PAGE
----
La Puebla de Roda, P6 and P4
loads of km
So what’s all this off-roading about, you may ask. And that is the question I asked myself about six month ago, after this trip was decided upon.
Apart from driving a few gravel roads over the hills behind the house (which are emphatically called mountains, but really aren’t) we have never done anything like that.
There were a few things to address. First being the car. Although it is a Defender, which is the best 4×4 by far and thus never breaks down, by the very same magic that never lets it rust, it is not the youngest any more. All important components were thoroughly checked and all fluids changed. A false floor was installed in the boot and the space underneath filled with tools, trolley jack, axle stands and spare parts for stuff most likely to break.
Accommodation was sorted much cheaper. An old family tent courtesy of ALDI’s delicatessen, a few even older folding chairs and a few plastic boxes for clothing and stuff will have to do the trick. We will stay at campsites all along the trip and we are absolutely positive that the southern climate will not test the tent’s water tightness.
That left us with the question where to go, once we are actually there. What does off-roading in Spain exactly mean. What is legal, which tracks can be driven, which can’t, and how to find either of them? A lot of digging through the web brought up the website http://www.mdmot.com/ These guys offer roadbooks for the Pyrenees.
We purchased two of these roadbooks:
– Offroadstrecken Roda Isabena
– Offroadstrecken Andorra Espot
These are written in German, but they also issue an English book, that contains some of the tracks we were doing: Pyrenees Offroad Routes.
All their tracks are numbered and I will mention these numbers in case you want to check them out on their website, or even want to follow in our foot steps.
So without further ado: The P6, a round trip from Roda to Cajigar and back on a different track is advertised as a beginners route. To get familiar with the area and the typical road conditions. And not difficult at all. Just what we need then.
The track starts right at La Puebla de Roda and immediately gains height, but all through very gentle bends on a wide gravel track. The scenery gets immediately very scenic.
In the distance the historic hilltop town of Roda de Isábena that we are going to visit later.
Loads of stops have to be made, as there is so much to see. Scenery, animals, hills to climb, water to mess with…
Soon we reach a bridge over a small river. Would be a nice place for a bit of bathing, but the rain of the last few days has made the water extremely muddy. And the orange sediment is extremely sticky and almost impossible to get rid of.
We keep climbing, past derelict farms…
… derelict castles…
… and ancient road signs.
What will keep fascinating us, is the fact how green everything is.
We are still in the foot hills. But the real mountains draw closer.
We eventually arrive at Cajigar. A small but seemingly intact village in the middle of nowhere. The main attractions are an old church with an octagonal tower that so typical for the Aragon…
A balmy church yard…
… and a weighbridge. We will notice loads of weighbridges over the next days. Every village has one, sometimes even two or three. I have no idea where this obsession is coming from. If you do, please leave note. This being the first one we encounter, we use opportunity to weigh in the Landy and the Lada.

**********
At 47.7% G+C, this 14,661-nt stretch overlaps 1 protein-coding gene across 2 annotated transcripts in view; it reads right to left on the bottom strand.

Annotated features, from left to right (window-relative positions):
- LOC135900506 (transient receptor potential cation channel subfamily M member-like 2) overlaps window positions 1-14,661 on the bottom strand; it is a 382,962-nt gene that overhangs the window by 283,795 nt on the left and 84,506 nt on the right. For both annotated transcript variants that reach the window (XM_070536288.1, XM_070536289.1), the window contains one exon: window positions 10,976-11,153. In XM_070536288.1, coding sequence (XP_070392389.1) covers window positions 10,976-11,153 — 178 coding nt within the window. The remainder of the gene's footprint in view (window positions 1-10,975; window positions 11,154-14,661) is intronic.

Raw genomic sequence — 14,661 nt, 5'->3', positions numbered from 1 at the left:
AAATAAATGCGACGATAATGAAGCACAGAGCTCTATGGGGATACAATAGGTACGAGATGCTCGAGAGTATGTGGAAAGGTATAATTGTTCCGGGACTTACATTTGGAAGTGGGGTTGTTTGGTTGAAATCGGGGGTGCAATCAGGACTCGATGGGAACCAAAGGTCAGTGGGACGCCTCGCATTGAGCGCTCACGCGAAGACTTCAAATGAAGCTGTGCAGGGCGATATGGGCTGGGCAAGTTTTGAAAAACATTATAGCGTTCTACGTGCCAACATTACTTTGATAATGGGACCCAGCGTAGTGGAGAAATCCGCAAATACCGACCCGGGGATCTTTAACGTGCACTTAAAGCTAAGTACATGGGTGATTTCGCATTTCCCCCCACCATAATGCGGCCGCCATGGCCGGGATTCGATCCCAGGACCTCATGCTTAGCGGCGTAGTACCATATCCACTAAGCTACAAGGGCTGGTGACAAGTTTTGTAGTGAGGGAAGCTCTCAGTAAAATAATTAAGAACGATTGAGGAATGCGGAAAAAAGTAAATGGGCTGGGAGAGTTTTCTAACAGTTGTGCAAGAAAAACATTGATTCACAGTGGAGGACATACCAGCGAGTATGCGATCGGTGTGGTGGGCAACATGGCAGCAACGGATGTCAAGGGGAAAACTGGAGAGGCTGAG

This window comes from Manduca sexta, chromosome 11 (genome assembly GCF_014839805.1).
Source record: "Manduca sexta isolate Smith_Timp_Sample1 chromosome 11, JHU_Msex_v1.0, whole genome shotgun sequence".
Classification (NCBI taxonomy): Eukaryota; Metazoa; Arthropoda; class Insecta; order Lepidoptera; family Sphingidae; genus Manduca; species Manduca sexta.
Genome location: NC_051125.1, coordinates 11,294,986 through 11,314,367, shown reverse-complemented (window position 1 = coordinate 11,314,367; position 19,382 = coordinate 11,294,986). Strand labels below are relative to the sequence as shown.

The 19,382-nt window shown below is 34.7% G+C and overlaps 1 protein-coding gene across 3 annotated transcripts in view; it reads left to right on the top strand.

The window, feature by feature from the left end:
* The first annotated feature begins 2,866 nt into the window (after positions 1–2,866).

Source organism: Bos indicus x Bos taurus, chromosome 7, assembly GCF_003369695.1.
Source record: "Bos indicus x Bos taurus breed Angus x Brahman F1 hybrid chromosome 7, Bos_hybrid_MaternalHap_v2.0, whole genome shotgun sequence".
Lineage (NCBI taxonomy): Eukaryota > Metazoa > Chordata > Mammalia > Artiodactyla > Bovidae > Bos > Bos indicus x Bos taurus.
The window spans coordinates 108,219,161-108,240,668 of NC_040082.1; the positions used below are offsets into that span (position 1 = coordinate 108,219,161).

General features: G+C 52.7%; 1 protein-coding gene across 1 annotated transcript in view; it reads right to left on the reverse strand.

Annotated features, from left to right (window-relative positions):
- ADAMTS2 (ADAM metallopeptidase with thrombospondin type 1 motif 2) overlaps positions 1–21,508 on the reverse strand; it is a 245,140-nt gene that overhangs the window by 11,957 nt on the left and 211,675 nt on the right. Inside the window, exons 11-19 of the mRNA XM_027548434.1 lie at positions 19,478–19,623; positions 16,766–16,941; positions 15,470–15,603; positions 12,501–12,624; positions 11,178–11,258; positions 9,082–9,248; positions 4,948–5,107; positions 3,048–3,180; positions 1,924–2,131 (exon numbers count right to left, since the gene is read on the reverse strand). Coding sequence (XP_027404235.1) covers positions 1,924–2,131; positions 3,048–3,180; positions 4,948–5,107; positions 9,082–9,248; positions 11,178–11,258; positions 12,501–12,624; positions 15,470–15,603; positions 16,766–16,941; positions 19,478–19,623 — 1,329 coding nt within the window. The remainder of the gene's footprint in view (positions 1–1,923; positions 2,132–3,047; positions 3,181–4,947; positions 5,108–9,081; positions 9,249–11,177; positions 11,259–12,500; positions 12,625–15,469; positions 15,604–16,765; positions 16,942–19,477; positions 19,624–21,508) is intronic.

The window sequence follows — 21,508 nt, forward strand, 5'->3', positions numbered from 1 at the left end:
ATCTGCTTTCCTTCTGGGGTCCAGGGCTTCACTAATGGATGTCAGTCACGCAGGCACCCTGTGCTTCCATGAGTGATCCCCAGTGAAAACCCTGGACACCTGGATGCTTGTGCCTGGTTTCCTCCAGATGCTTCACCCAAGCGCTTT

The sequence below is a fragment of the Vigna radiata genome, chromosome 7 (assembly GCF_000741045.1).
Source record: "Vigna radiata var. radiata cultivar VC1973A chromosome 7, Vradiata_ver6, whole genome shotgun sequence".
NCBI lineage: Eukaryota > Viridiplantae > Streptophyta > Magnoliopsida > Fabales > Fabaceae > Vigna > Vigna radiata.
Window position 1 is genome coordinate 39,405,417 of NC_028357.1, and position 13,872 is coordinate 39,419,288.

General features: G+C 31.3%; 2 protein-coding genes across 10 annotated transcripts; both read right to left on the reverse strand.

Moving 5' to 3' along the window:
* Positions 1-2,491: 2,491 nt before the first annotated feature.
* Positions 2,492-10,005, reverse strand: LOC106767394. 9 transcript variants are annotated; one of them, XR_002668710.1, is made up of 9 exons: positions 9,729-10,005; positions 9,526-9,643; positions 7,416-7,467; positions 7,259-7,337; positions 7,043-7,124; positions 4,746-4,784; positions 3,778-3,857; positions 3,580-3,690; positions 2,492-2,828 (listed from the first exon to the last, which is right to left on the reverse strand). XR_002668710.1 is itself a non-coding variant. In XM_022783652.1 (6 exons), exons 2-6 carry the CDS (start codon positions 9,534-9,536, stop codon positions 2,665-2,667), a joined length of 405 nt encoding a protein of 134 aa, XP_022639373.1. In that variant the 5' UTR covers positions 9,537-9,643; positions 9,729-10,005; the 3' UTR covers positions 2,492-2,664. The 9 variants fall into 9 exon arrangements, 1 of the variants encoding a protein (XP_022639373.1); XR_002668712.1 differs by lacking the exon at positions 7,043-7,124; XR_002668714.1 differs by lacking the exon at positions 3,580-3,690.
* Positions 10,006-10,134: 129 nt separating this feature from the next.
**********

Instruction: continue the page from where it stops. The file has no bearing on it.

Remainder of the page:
Further on into the mountains:
The going gets a bit more technical now.
We reach a small mountain lake. More a puddle.
The pond is full of small frogs.
And at the waters edge there are foot prints of a vulture. The prints are the size of a human hand. So time to find the animal to it.
The scenery changes at every corner and seems to get better and better.
Having climbed 500 meters since our starting point, we need to get back down. A serpentine track will lock after that.
While the Lada has no problems getting around the hair pins…
… the Landy has to reverse in some of the bends. That’s the first time the adrenalin really kicks in. Scary stuff.
We get back to base safely. Paddy and the lads have had enough for today. But the IO and my self are totally wired and want more of this.
While they retire to the pool, the IO and myself set off the climb the El Turbón (Route P4).
The road book says: “A demanding cul-de-sac that only should be tackled on the second off-road day. Before you should drive the beginners route P6”
We got the P4 done and dusted in the morning and are really curious to find out what awaits us at the other end of the spectrum.
The El Turbón route is only 7,6 kilometres long, but the altitude difference is a 1000 meters. Thus the track is an endless succession of hairpin turns.
Again the scenery is absolutely stunning.
The whole mountainside really only consists of loose gravel, overgrown by an abundance of bushes and flowering plants.
Transhumance still is very much a thing in the Pyrenees. Just before we reach the pass leading to the Plano, we meet a shepherd with a huge herd of sheep. We don’t want to interfere with his work and decide to turn round and back down the mountain.
As the moon rises, we retire to base.
Here meanwhile Paddy has sussed out, that the Bodega in the village does beautiful food. We decide to do some research on that claim. And indeed the rumours were rather an understatement.
And things got even better. Over the last 12 month I have been on a quest to get hold of some veal. But for some reason nobody (even my butcher of trust) could explain to me, why there is no veal available in Ireland…
So when the Bodega offered half a calf, slightly charred with all the trimmings, I couldn’t resist. The wine was not bad either.